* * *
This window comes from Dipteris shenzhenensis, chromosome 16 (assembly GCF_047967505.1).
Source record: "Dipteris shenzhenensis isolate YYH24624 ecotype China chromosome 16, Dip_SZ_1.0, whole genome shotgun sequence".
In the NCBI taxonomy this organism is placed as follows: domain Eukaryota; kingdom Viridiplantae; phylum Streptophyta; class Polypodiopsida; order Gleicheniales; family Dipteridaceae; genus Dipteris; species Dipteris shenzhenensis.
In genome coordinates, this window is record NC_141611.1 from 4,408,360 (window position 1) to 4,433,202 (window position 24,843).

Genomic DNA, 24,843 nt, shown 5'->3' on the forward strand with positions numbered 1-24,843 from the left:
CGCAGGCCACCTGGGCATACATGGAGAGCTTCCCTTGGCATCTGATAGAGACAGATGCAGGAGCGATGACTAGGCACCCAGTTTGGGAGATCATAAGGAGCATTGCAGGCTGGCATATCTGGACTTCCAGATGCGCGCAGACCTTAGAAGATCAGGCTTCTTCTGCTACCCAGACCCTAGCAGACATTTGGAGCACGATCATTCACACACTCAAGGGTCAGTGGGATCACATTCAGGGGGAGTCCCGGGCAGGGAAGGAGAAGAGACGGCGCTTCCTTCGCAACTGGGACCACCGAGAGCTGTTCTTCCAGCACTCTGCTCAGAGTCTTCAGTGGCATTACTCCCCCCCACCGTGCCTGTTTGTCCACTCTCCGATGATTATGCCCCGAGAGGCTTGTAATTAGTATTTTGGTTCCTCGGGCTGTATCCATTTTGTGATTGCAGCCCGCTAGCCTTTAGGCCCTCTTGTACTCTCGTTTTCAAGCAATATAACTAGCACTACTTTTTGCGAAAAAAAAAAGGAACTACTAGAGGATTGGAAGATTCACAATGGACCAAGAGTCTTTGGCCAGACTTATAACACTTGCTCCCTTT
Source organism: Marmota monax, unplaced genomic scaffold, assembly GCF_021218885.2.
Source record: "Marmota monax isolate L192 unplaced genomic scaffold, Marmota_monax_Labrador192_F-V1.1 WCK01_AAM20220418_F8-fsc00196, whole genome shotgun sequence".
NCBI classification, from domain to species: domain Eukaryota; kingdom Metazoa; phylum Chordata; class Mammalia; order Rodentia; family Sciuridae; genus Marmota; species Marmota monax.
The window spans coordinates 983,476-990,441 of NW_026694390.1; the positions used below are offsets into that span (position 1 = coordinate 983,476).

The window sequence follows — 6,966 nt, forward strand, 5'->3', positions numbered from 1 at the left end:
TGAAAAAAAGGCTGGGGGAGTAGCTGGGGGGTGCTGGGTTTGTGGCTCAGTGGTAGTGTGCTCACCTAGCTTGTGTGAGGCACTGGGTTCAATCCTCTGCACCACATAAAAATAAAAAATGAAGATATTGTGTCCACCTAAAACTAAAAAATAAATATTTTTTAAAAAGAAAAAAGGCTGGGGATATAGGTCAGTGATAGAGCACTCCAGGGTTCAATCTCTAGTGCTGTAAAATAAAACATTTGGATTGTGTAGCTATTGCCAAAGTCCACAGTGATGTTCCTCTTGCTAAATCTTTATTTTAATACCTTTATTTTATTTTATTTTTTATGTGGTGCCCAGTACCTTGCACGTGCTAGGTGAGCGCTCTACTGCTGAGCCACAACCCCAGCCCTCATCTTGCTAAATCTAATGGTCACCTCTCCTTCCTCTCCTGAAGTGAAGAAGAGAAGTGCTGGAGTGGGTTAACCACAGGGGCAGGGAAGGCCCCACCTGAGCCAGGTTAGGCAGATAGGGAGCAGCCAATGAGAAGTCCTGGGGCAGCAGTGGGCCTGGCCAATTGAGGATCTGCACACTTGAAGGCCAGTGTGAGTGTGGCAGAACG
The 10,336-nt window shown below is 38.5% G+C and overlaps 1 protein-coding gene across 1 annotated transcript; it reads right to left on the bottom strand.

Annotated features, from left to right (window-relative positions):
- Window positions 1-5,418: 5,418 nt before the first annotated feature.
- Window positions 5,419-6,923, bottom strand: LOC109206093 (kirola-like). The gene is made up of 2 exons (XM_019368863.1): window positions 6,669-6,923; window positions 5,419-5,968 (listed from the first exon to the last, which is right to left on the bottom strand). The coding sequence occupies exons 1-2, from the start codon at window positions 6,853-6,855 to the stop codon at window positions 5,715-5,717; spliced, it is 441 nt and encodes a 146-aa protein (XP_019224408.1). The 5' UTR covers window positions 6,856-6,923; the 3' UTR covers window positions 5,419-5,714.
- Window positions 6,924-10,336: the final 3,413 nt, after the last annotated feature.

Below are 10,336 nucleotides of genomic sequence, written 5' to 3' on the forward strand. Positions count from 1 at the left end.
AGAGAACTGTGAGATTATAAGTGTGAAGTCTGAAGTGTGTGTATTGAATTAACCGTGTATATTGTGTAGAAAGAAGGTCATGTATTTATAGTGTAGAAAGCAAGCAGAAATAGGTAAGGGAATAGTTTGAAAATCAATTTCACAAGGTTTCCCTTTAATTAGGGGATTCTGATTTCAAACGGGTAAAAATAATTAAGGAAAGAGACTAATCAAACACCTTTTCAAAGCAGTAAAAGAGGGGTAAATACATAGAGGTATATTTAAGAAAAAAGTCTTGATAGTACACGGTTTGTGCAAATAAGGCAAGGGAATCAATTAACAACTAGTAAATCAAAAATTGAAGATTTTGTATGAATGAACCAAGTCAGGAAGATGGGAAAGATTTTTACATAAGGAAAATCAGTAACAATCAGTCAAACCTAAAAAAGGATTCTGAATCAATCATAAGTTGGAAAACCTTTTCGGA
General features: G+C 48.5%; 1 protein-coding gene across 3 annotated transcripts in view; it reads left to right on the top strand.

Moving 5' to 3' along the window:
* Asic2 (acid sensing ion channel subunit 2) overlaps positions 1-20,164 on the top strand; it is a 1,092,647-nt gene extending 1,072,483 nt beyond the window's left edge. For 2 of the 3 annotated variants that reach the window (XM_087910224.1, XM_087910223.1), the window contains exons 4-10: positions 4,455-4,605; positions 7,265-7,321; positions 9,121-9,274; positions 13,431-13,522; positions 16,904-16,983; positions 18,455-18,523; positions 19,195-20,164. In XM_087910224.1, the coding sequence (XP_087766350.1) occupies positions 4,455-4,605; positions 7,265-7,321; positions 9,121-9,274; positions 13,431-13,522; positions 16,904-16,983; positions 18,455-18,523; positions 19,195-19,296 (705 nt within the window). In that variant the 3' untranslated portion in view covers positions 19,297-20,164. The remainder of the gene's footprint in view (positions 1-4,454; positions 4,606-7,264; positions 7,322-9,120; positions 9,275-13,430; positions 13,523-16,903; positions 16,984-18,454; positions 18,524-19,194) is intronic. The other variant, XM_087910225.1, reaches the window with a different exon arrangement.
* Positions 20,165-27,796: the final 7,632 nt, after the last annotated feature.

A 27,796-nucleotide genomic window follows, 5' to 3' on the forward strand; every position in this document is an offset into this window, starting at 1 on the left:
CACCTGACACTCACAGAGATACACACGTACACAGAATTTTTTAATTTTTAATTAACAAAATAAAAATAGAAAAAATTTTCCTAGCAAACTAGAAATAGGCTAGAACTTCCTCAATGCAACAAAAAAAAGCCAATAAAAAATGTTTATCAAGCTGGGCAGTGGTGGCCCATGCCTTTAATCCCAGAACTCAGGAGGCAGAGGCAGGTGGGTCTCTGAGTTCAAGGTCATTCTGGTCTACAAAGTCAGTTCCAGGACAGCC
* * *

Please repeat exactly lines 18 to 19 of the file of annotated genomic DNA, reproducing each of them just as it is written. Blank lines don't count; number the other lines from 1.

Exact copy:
Below are 10,336 nucleotides of genomic sequence, written 5' to 3' on the forward strand. Positions count from 1 at the left end.
AGAGAACTGTGAGATTATAAGTGTGAAGTCTGAAGTGTGTGTATTGAATTAACCGTGTATATTGTGTAGAAAGAAGGTCATGTATTTATAGTGTAGAAAGCAAGCAGAAATAGGTAAGGGAATAGTTTGAAAATCAATTTCACAAGGTTTCCCTTTAATTAGGGGATTCTGATTTCAAACGGGTAAAAATAATTAAGGAAAGAGACTAATCAAACACCTTTTCAAAGCAGTAAAAGAGGGGTAAATACATAGAGGTATATTTAAGAAAAAAGTCTTGATAGTACACGGTTTGTGCAAATAAGGCAAGGGAATCAATTAACAACTAGTAAATCAAAAATTGAAGATTTTGTATGAATGAACCAAGTCAGGAAGATGGGAAAGATTTTTACATAAGGAAAATCAGTAACAATCAGTCAAACCTAAAAAAGGATTCTGAATCAATCATAAGTTGGAAAACCTTTTCGGA